Well, at least I thought I was. Growing up, when I asked about family history for a school project, my parents told me I was a true American Heinz-57, but mostly English (about half), Irish (somewhere close to a quarter) and French (something like another quarter.) The bits that were left were Scottish, Dutch, maybe some German and some Native American. Nobody knew what tribe, but my mother's maiden name was Rook, which is a small crow-like bird, so there was some family rumour that it was Anglicized from the Crow tribe. Which is totally improbable because the Crow are a western tribe and the furthest west the Rooks got (until the last 50 years or so) was Indiana. y. We know at least parts of our family had been in the US since before the revolution, while my father's family had been in Newfoundland since the 1600s. Somehow, or other, I always picked the Irish to focus on. I don't know why. Maybe a St. Patrick's day party at school or watching the Irish Rovers on TV every week. (We lived close enough to the Canadian border to pick up Canadian TV.)
My husband on the other hand, consider himself mostly English and Scots, along with German and Dutch. His Dutch ancestors came over on the Mayflower--but the second trip. His great grandmother was born in Chicago to German parents and his paternal grandmother came over from the English-Scottish borderlands as a child. He's always identified with that bit, loving his McKee (MacKay variant) tartan and kilting up at any excuse. He assumed Pape was English, since it's pronounced that way (PAYP), perhaps originally of Franco-English origin since Pape (pronounced PAP) is French for Pope.
In these modern computer times, it's so easy to find where we went wrong. My mother's Irish ancestor by the name of McCurdy was most likely Scottish, from a clan with strong ties to the Stewart throne. Pape turns out to be a German name too--My husband's grandfather was pure German, making him at least 5/8 German, and only maybe 1/4 Scots, once you add in the Dutch and English. Rook may have been Anglicized from a German name as well, making me more German than I'd ever thought. And if there IS any Native American blood in me, (my mother and grandfather sure looked it,) it's probably Cherokee from somewhere around Kentucky.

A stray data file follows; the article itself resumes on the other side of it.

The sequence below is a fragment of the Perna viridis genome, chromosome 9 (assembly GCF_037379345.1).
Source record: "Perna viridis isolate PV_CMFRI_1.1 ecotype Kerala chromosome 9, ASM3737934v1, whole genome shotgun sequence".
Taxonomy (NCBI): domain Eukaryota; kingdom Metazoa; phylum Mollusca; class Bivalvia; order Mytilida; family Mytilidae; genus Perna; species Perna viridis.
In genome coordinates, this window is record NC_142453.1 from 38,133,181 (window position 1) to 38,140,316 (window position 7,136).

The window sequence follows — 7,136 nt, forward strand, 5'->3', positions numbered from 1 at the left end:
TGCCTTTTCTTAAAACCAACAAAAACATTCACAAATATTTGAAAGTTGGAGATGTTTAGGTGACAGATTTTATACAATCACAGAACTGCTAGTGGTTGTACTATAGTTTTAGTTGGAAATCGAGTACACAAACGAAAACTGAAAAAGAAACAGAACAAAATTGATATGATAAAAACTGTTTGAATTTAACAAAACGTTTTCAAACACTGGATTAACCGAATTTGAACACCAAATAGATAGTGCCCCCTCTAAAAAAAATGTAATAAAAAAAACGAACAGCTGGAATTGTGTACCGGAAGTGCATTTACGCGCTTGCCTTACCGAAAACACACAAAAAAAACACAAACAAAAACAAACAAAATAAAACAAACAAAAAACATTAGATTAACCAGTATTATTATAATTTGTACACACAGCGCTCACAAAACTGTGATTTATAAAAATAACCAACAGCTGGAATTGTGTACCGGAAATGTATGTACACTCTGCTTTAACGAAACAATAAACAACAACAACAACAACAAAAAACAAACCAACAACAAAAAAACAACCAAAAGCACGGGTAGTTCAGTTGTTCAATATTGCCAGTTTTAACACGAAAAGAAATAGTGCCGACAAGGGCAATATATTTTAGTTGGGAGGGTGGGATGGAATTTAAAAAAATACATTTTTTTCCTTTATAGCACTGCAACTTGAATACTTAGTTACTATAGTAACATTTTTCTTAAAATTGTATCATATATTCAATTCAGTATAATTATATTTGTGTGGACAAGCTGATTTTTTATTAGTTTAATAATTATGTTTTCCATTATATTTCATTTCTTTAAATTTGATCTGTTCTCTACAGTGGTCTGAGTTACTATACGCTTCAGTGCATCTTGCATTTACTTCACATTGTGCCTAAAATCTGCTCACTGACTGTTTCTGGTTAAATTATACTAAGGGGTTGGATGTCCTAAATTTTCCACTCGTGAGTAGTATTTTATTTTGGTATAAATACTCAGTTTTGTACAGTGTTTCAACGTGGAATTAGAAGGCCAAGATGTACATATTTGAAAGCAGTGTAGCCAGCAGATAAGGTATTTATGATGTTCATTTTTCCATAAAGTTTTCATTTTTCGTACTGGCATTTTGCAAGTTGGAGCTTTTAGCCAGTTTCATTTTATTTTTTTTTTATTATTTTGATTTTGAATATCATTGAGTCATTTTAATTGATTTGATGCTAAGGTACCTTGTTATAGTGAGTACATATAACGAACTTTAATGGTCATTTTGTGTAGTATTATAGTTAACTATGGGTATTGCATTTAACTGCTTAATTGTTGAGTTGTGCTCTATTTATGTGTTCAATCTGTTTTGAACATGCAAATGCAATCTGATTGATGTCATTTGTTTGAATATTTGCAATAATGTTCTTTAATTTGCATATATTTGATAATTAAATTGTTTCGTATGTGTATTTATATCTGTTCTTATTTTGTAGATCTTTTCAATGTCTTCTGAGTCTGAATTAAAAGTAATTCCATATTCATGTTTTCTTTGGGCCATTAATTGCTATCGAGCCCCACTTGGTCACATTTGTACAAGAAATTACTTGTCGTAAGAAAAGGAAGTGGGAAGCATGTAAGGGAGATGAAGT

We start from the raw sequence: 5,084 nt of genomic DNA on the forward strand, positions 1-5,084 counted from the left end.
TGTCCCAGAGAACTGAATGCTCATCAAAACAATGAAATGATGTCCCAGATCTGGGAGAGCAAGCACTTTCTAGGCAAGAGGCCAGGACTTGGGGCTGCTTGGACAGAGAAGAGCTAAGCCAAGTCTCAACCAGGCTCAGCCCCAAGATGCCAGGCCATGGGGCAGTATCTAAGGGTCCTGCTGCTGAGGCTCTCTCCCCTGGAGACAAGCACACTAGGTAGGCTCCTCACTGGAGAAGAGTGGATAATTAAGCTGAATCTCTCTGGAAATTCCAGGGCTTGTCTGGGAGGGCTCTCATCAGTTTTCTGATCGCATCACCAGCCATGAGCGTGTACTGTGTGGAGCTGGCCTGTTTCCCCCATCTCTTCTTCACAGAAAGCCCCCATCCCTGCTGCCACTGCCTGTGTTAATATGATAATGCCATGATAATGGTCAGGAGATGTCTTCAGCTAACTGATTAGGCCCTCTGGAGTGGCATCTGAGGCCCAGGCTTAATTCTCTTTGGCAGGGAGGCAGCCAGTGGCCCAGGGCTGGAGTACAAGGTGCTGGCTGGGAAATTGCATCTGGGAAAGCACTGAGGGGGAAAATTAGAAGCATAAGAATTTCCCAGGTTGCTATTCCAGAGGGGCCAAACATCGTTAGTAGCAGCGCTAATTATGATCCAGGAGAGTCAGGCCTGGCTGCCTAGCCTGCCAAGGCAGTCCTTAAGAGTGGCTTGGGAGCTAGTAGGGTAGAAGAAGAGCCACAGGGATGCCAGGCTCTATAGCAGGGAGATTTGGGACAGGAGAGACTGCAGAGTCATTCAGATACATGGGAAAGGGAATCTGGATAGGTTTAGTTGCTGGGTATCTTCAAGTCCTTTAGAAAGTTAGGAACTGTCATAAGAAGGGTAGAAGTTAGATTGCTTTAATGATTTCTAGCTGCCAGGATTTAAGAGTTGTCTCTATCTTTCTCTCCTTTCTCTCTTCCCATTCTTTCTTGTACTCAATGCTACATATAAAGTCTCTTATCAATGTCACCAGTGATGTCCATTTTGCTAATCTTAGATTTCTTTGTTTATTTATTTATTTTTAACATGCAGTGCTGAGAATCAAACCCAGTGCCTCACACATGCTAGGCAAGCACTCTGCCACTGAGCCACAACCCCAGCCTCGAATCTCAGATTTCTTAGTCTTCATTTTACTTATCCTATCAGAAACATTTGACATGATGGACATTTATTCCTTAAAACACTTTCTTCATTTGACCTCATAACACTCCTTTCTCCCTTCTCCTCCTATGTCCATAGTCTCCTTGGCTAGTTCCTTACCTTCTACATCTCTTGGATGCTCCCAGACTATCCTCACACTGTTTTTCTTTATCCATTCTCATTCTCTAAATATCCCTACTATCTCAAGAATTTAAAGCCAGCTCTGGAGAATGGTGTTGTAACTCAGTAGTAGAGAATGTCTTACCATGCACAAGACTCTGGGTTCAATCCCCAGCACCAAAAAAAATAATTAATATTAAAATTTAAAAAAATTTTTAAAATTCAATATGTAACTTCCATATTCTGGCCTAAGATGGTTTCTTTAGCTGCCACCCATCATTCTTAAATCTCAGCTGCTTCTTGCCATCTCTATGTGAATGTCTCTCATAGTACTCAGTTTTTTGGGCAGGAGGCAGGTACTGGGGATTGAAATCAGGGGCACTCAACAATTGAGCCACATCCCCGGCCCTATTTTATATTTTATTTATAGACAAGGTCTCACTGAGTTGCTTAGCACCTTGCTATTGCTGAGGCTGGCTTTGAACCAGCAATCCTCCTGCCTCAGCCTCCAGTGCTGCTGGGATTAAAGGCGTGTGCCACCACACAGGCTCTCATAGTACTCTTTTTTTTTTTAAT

So does any of this newfound information change my St. Patrick's day plans?
Nope. My grandfather belonged to the Orangemen's lodge in Newfoundland, so even what Irish I can claim isn't green. But according to my dad (91 now) on St. Patrick's day, all the Orangemen would wear green and party with the best of them--as would the French or English in town. Why? For the same reason most Americans do. Why waste a perfectly good excuse for a party? I'm not saying this lightly. To some I know, this day is sacred. To the rest of us, though, I think it's become more of a celebration of spring than anything else.
May the roof above you never fall in. And may those beneath it never fall out. Slainte.